Continue reading ‘Effects of ocean acidification on calcification of symbiont-bearing reef foraminifers’

Ocean acidification impacts on the physiology and adhesive properties of the starfish Asterias rubens

The increase in atmospheric CO2 due to anthropogenic activity is an acidification of the ocean which could lead to pH as low as 7.7 and 7.4 by 2100 and 2300, respectively. The impact of this phenomenon will depend on the considered organisms and ecosystems. In particular little is currently known on the effects of acidification on temperate ecosystems. The intertidal rocky shores are of great interest in this context as intertidal organisms face tidal pH and temperature changes. They may harbor organisms pre-adapted to the changes predicted for the coming years and centuries. Furthermore, the intertidal environment will be more affected as shallow waters will face the highest decrease in seawater pH. Therefore, we studied the effects of ocean acidification on Asterias rubens, the common starfish of the Belgian coast which is known to structure some intertidal shores through its predator activity. Effects on the physiology but also on the adhesion capacities of the organism were investigated using organisms maintained at pH 8.1, 7.7 and 7.4 for periods of 15 and 31 days. Our results showed that Asterias rubens did not regulate its acid-base balance as no accumulation of HCO3 – was observed and no dissolution of the skeleton as a buffer was detected by measures of Mg2+ and Ca2+ in the coelomic fluid. However, the starfish showed no consequence from the decrease of the coelomic fluid pH as all activities measured (respirometry, adhesion capacities) were not significantly affected by seawater pH decrease. Equilibration of the coelomic pH with the seawater pH was fast (typically less than 24 hours). The former was always lower than the latter. This suggests an accumulation of respiratory CO2 inside the organism which creates a respiratory acidosis and so a decrease of the pH. In conclusion, it seems that Asterias rubens withstands the effects of ocean acidification, at least for short terms (one month). If this is confirmed, the balance between the predator and its prey (Mytilus edulis, the blue mussel) may shift with time as many studies have shown deleterious effects on the latter. The rocky intertidal shores may face changes in the coming centuries and move to a new equilibrium.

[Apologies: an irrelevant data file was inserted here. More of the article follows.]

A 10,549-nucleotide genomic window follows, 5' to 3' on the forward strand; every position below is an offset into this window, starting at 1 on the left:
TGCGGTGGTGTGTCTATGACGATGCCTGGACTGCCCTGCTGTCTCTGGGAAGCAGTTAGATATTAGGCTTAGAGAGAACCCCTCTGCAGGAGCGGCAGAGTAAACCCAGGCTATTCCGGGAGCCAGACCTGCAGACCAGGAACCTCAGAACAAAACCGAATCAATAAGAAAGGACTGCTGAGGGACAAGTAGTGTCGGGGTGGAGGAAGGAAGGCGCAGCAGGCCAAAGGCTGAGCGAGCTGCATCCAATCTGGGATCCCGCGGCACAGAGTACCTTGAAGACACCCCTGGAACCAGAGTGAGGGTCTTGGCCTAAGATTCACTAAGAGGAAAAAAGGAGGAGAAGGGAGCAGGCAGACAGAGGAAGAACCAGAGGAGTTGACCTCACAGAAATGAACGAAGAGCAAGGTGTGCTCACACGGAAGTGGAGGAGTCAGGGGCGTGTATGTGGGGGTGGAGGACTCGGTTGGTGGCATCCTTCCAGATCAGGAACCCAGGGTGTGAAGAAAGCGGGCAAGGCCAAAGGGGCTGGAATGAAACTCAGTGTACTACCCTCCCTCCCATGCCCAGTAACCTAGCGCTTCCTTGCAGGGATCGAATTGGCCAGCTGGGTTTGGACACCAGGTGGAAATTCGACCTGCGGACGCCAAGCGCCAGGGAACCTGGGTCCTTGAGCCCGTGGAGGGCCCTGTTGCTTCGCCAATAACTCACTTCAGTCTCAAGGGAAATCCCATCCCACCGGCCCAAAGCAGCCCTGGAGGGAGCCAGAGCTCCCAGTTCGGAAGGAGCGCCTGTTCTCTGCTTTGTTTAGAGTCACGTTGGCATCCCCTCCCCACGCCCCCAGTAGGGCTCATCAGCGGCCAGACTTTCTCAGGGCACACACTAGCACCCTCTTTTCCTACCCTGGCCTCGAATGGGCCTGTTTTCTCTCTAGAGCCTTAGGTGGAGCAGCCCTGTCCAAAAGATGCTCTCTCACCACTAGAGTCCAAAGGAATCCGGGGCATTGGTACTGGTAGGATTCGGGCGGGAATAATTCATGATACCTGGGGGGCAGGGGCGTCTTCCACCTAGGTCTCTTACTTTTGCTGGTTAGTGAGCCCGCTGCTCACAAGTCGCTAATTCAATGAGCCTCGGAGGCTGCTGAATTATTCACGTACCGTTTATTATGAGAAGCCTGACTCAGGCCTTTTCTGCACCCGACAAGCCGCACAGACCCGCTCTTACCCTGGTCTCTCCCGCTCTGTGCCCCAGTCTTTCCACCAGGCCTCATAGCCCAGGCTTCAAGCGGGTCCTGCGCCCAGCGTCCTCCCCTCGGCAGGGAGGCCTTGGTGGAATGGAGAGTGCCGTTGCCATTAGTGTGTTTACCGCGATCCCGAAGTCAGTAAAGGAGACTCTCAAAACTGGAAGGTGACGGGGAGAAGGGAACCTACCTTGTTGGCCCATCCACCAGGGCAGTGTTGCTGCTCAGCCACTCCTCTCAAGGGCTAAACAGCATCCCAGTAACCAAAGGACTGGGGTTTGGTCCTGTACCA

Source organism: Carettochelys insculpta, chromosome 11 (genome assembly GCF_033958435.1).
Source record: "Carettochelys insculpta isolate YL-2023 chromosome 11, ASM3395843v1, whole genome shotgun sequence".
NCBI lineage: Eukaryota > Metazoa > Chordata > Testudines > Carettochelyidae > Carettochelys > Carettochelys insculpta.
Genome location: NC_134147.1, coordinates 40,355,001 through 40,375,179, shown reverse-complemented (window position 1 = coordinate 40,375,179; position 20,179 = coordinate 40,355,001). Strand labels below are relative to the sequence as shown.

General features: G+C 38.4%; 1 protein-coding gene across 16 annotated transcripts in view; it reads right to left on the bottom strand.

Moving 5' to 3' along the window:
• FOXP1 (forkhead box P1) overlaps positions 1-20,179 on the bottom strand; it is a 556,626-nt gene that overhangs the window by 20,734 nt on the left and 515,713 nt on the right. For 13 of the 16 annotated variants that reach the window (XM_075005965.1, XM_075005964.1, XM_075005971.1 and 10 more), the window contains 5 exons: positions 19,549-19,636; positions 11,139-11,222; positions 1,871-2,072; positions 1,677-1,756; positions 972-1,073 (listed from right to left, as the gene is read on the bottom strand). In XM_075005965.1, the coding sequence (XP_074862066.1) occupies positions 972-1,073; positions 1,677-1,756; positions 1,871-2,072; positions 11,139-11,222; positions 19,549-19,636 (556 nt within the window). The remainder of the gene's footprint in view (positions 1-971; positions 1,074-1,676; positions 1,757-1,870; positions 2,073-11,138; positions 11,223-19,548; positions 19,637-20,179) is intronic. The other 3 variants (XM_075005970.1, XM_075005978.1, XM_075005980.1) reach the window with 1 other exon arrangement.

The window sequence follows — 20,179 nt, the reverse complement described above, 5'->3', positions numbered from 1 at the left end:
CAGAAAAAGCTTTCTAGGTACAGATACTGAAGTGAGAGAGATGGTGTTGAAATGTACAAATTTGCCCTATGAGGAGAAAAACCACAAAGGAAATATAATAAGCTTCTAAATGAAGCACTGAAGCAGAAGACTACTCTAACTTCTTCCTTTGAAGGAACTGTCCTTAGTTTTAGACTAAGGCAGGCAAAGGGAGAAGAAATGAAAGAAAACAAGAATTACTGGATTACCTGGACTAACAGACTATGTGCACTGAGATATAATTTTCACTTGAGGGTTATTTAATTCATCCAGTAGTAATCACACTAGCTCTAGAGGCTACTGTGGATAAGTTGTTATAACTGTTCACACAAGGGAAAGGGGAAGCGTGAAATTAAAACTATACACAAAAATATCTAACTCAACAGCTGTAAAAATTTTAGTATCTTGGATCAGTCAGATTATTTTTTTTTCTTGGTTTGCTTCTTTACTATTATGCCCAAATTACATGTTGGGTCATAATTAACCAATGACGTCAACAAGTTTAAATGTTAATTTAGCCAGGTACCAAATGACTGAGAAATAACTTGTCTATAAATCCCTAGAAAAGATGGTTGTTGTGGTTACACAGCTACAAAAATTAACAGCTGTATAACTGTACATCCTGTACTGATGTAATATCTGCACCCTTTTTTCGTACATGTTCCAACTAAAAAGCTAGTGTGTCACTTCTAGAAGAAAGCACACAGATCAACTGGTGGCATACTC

Continue reading ‘Ocean acidification impacts on the physiology and adhesive properties of the starfish Asterias rubens’

Ocean acidification (video)

This demonstration provides a clear, visual introduction to one of the important consequences of increasing atmospheric carbon dioxide concentrations on seawater, called ocean acidification.

Materials

  • Two (2) glasses or beakers
  • Tap water
  • Aquarium pH Indicator
    Ordinary aquarium pH indicator is readily available from pet stores. The photographs below show the results using this pH indicator (pH 6 = Yellow / pH7.6 = Blue). Alternatively, you can use phenolphthalein pH indicator for a more dramatic result. You will need to add a few drops of limewater (builder’s lime dissolved in water) to the water sample first to make a slightly basic solution. Blowing bubbles of exhaled air through this solution will cause it to change from bright pink to perfectly clear.
  • Baking soda
  • White vinegar
  • Citric acid
  • Straw
  • Safety goggles

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Ocean acidification commercial – GEICO style (video)


Continue reading ‘Ocean acidification commercial – GEICO style (video)’

Oldest species of a marine mollusc discovered

An international research team, with Spanish participation, has discovered a new species of mollusc, Polyconites hadriani, in various parts of the Iberian Peninsula. The researchers say this species, which is the oldest in its genus, adapted to the acidification of the oceans that took place while it was in existence. This process could now determine the evolution of modern marine systems.